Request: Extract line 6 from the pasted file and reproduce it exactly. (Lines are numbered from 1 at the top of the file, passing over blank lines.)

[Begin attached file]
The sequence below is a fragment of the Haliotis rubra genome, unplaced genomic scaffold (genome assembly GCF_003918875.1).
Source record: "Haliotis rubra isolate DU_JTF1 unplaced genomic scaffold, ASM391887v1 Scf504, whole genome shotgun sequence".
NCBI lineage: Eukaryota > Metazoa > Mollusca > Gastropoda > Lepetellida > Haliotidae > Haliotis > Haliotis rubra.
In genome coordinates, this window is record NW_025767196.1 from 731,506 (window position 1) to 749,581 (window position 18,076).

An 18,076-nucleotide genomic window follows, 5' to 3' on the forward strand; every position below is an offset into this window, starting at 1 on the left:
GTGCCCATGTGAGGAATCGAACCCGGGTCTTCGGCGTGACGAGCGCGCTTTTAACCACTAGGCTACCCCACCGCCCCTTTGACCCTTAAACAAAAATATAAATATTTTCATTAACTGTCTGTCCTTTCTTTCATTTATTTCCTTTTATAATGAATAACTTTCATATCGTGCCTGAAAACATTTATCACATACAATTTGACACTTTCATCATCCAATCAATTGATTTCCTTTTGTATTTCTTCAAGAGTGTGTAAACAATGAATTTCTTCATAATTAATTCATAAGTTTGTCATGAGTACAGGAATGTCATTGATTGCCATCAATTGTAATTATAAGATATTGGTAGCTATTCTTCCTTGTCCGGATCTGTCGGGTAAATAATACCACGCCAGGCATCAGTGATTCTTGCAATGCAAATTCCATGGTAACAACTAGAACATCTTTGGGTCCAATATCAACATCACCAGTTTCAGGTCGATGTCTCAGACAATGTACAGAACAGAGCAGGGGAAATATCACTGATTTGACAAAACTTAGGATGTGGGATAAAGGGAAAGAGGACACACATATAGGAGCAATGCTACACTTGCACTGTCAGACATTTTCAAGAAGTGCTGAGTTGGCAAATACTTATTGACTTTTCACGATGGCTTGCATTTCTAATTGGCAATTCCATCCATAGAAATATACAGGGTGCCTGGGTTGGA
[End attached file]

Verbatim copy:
GTGCCCATGTGAGGAATCGAACCCGGGTCTTCGGCGTGACGAGCGCGCTTTTAACCACTAGGCTACCCCACCGCCCCTTTGACCCTTAAACAAAAATATAAATATTTTCATTAACTGTCTGTCCTTTCTTTCATTTATTTCCTTTTATAATGAATAACTTTCATATCGTGCCTGAAAACATTTATCACATACAATTTGACACTTTCATCATCCAATCAATTGATTTCCTTTTGTATTTCTTCAAGAGTGTGTAAACAATGAATTTCTTCATAATTAATTCATAAGTTTGTCATGAGTACAGGAATGTCATTGATTGCCATCAATTGTAATTATAAGATATTGGTAGCTATTCTTCCTTGTCCGGATCTGTCGGGTAAATAATACCACGCCAGGCATCAGTGATTCTTGCAATGCAAATTCCATGGTAACAACTAGAACATCTTTGGGTCCAATATCAACATCACCAGTTTCAGGTCGATGTCTCAGACAATGTACAGAACAGAGCAGGGGAAATATCACTGATTTGACAAAACTTAGGATGTGGGATAAAGGGAAAGAGGACACACATATAGGAGCAATGCTACACTTGCACTGTCAGACATTTTCAAGAAGTGCTGAGTTGGCAAATACTTATTGACTTTTCACGATGGCTTGCATTTCTAATTGGCAATTCCATCCATAGAAATATACAGGGTGCCTGGGTTGGA